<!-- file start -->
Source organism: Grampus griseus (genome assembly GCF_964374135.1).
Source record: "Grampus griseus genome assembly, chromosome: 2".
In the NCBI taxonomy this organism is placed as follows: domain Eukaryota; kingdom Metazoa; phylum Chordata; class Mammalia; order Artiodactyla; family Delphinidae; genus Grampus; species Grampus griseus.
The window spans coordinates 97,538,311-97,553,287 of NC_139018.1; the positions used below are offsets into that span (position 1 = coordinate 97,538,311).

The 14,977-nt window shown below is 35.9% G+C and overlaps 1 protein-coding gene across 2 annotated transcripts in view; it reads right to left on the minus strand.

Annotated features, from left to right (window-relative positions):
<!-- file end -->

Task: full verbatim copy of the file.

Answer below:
Source organism: Grampus griseus (genome assembly GCF_964374135.1).
Source record: "Grampus griseus genome assembly, chromosome: 2".
In the NCBI taxonomy this organism is placed as follows: domain Eukaryota; kingdom Metazoa; phylum Chordata; class Mammalia; order Artiodactyla; family Delphinidae; genus Grampus; species Grampus griseus.
The window spans coordinates 97,538,311-97,553,287 of NC_139018.1; the positions used below are offsets into that span (position 1 = coordinate 97,538,311).

The 14,977-nt window shown below is 35.9% G+C and overlaps 1 protein-coding gene across 2 annotated transcripts in view; it reads right to left on the minus strand.

Annotated features, from left to right (window-relative positions):